By Gregory Scruggs, Contributing Reporter
RIO DE JANEIRO, BRAZIL – At 6AM on a Monday morning, while most are enjoying their last hour of sleep before the weekday begins, Rogerio Rodrigues is on the sidewalk that straddles the Praia de São Conrado even before the traffic begins to choke Avenida Niemeyer as it winds its way into Leblon. He is coaching Carlson Barros through a series of animal walks and crawls – the jacaré (alligator), siri (crab), and pato (duck) all make appearances.
Soon after, he sends Carlson, 29, to fill a nylon sack with sand, who fetches it from the beach, returns, and begins a series of lifting repetitions like a gardener hauling sacks of soil.
For Rodrigues, 30, imitating nature and acts of manual labor is the genius of CrossFit, a global fitness movement that avoids the artificial postures of mainstream gym culture to focus on natural movement that breaks a sweat and builds conditioning.
Codified by former gymnast Greg Glassman in California during the 1970s, CrossFit came to Rio in late 2008 at the hands of Chris Clark, a former volunteer with the Instituto Dois Irmãos, where Rodrigues also serves as volunteer coordinator. A long-time boxer, Rodrigues was attracted to the CrossFit routine and resolved to continue training even after Clark’s departure.
Through the CrossFit website, he received certification as an official CrossFit branch – the only in Rio de Janeiro and one of only three in Brazil – and began training clients morning, afternoon, and night most days of the week. His clients range from Jiu-Jitsu and boxing trainees to non-athletes. “I adapt the volume and quantity,” he explains, “but never the intensity. The workout is like a pressure cooker. It heats up, heats up, then boom!”
Short sprints, squats, push-ups, sit-ups, and dead weight lifting all regularly feature in the Workout of the Day (WOD), the centerpiece of any CrossFit session. Carlson huffs and puffs his way through repetitions with the sack of sand as the traffic begins to pile up on Niemeyer.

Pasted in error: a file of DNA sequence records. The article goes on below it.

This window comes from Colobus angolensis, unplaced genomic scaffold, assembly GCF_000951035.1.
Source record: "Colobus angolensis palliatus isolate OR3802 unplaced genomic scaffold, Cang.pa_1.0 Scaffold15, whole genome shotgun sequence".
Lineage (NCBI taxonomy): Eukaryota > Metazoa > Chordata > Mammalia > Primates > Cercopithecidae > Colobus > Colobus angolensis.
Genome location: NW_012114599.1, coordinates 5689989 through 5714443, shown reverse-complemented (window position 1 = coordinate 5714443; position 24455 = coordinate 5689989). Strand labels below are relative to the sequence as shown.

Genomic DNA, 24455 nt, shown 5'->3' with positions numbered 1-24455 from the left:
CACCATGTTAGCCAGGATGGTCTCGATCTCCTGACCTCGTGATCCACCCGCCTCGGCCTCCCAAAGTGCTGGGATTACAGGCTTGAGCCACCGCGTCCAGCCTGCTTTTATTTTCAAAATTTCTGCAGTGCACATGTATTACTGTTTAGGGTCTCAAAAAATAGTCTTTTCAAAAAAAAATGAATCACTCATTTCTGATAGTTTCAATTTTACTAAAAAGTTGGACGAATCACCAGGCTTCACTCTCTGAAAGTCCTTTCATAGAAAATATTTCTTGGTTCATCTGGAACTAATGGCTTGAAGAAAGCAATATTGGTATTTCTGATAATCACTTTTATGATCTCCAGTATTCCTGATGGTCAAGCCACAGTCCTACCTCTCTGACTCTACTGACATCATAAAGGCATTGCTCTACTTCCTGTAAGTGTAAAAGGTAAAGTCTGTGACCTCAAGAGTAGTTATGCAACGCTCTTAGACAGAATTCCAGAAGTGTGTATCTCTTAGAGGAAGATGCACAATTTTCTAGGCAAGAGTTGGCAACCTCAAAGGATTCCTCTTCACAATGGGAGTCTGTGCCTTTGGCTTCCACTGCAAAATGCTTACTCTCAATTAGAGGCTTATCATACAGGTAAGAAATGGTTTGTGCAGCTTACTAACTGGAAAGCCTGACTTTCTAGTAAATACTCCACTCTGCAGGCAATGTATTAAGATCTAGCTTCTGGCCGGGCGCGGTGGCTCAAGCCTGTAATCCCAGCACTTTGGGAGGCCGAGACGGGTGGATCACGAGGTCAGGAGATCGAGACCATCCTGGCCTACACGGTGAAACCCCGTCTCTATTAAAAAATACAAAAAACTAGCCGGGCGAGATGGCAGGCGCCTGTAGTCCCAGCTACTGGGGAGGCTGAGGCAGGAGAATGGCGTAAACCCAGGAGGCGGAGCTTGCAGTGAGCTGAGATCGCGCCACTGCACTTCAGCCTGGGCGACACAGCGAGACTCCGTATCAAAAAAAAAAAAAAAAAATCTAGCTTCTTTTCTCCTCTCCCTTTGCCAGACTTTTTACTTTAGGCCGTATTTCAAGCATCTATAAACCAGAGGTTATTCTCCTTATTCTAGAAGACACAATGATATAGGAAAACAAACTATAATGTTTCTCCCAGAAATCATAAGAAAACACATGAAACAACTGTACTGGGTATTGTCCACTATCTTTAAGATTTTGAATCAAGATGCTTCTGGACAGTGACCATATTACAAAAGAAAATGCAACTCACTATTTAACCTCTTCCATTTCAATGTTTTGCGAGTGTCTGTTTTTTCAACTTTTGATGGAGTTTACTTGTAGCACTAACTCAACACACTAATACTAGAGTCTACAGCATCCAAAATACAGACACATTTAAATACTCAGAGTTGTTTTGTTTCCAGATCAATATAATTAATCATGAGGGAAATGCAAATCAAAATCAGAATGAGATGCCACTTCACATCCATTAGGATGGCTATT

Rodrigues coaches him with a stopwatch in an enthusiastic and encouraging fashion, a far cry from the “boot camp” trend of fitness training where trainers motivate by verbally pressuring their trainees. That said, police academies, military training centers, and SWAT teams are all known devotees of the CrossFit training regimen.
As for the fact that Rocinha CrossFit is based in Rio’s largest favela, where Rogerio was born and raised, it is a point of pride for him. “We are the only CrossFit affiliate in a community like this and the response is so positive,” Rodrigues proffers, pointing to a t-shirt from CrossFit Denmark.
Kelsey Hanks, an American living and working as a volunteer in Rocinha agrees: “Rocinha CrossFit spreads the message about fitness, giving kids a healthy and pro-active way to stay busy and make friends.”
Rodrigues hopes to train other coaches from within the community in the near future, especially given how busy his schedule is with clients. “Rocinha has problems with education, violence, and drugs,” he points out, “and CrossFit offers mental training as well. My mission is social inclusion. My vision is that one day Rocinha will send a champion to the CrossFit Games [an annual competition among CrossFit athletes].” An hour a day with Rogerio and that should be a breeze.
Rocinha CrossFit sessions begin at an hour for newcomers and extend to 90 minutes for regulars, at a cost of R$30 each (monthly packages are available).